Columbia Water & Light is in the process of researching power supply options and efficiency measures through a study called an Integrated Resource Plan (IRP). An IRP is a comprehensive approach which takes into consideration how the energy is created, how the energy is transported, its environmental impact, and the benefits of energy efficiency. The study will give Columbia information on how to secure reliable, cost-effective and environmentally sensitive power. The engineering firm Burns and McDonnell is currently updating the 2008 plan.
Download the 2008 version of the Integrated Resource Plan. NOTE: this .pdf document is 2.51 MB so allow extra time for downloading.
When making choices about our long-term electric supply, there needs to be a balance between reliability, the cost of the energy, the cost of transmitting the energy and the impact on the environment.
Columbia voters approved a renewable energy standard in 2004. At a minimum, meeting the renewable energy standard will be part of the future power supply projections. In 2012, Columbia surpassed the current requirement with almost 8% of Columbia’s energy generated from renewable resources as outlined in the Renewable Energy Report. By 2023, the standard calls for 15% of the electric portfolio to come from renewable resources. The cost of the renewable energy mandated in the ordinance must not raise rates more than 3% compared to the cost of electricity derived from non-renewable sources.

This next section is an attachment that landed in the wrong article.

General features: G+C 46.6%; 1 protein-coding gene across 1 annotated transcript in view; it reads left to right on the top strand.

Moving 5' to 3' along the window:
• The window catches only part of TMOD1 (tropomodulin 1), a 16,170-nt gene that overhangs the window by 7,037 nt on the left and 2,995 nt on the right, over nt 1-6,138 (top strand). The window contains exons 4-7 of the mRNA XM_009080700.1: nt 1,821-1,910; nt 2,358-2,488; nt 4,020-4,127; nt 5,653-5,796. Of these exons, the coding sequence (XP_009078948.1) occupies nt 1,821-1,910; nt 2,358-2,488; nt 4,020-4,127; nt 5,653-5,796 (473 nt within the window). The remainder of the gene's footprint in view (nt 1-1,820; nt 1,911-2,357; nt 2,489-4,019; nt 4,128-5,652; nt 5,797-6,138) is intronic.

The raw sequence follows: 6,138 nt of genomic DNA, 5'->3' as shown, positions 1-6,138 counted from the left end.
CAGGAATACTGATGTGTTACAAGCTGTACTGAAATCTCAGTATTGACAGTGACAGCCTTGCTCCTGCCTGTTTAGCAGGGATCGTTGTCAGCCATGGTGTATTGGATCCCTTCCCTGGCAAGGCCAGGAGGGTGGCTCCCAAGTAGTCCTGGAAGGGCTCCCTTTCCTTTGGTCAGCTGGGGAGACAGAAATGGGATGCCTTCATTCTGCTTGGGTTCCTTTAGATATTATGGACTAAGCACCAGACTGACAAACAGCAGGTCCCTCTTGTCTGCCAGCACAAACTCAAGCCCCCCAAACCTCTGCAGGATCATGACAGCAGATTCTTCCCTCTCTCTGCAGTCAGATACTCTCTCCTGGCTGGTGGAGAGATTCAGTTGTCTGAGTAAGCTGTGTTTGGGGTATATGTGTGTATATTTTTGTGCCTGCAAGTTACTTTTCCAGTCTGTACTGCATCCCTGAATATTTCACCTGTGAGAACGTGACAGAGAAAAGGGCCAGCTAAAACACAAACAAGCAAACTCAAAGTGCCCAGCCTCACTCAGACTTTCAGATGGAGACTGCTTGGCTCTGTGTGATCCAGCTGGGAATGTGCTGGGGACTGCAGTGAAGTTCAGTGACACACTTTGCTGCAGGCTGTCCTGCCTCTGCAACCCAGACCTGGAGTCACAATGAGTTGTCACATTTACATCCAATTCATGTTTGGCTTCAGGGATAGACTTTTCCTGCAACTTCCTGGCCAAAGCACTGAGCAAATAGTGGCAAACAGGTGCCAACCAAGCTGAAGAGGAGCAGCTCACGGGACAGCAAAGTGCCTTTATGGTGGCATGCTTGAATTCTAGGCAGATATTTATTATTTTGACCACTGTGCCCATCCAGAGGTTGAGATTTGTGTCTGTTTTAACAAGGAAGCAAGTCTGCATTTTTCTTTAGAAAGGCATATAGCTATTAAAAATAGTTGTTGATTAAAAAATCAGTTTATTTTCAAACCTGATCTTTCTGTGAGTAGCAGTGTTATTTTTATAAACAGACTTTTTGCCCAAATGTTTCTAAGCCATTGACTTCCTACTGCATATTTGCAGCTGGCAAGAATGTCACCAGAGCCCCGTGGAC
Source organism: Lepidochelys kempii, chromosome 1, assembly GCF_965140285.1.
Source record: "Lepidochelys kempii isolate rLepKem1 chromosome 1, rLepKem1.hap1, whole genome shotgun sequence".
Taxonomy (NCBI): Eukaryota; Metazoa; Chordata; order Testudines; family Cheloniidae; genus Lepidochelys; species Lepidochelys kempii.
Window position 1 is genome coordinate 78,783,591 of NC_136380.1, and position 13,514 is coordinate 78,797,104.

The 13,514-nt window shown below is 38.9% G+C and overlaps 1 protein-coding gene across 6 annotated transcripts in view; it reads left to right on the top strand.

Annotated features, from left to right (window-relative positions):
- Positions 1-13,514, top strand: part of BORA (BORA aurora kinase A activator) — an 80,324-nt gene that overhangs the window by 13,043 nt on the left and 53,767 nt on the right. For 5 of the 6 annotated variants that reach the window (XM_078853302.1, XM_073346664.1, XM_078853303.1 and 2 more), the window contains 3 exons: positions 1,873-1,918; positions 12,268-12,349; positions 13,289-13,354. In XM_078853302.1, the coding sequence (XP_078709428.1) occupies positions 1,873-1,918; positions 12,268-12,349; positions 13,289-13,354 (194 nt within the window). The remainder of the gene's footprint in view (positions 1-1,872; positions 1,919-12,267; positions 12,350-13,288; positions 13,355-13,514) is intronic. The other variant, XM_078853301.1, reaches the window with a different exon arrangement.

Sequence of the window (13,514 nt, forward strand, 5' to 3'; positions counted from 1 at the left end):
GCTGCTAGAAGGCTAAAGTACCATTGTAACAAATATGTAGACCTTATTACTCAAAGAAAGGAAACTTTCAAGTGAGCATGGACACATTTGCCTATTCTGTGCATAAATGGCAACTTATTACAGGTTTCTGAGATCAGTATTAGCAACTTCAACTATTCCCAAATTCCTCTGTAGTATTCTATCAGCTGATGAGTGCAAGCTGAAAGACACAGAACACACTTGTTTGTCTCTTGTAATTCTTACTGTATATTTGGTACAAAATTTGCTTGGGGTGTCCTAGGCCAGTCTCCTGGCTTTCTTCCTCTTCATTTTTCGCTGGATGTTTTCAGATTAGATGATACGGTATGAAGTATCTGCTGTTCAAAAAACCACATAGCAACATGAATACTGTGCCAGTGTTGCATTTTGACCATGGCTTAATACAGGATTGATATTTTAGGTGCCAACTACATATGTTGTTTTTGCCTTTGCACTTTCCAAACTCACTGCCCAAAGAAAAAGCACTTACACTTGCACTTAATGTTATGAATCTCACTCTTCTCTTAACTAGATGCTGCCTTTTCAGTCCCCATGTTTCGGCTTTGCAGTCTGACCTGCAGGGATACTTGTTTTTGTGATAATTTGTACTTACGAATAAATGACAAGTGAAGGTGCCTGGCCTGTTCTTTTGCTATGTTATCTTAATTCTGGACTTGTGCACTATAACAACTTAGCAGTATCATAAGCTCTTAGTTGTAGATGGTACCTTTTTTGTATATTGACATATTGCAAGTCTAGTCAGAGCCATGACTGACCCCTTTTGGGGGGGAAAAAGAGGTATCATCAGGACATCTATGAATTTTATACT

DSM or demand side management is a term used by the utility industry to refer to curtailing electric demand and energy use. This can be done with programs that cut demand at certain times of the day when electricity is expensive or programs that reduce the overall consumption of electricity. New efficiency programs that have measurable outcomes to reduce future demand have been included in the IRP. The existing programs (energy audits, loans, rebates, Load Management, Energy Star home programs, etc.) are not mentioned in the interim IRP but supply side forecasts have been adjusted to include them.
The City Council would need to hold a public hearing on any contracts or new energy efficiency programs before they are voted on and implemented. The Columbia City Council makes the final decisions on matters involving Columbia Water & Light.